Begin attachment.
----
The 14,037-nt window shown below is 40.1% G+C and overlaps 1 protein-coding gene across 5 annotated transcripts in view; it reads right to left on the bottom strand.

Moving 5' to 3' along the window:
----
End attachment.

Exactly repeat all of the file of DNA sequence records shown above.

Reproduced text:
The 14,037-nt window shown below is 40.1% G+C and overlaps 1 protein-coding gene across 5 annotated transcripts in view; it reads right to left on the bottom strand.

Moving 5' to 3' along the window: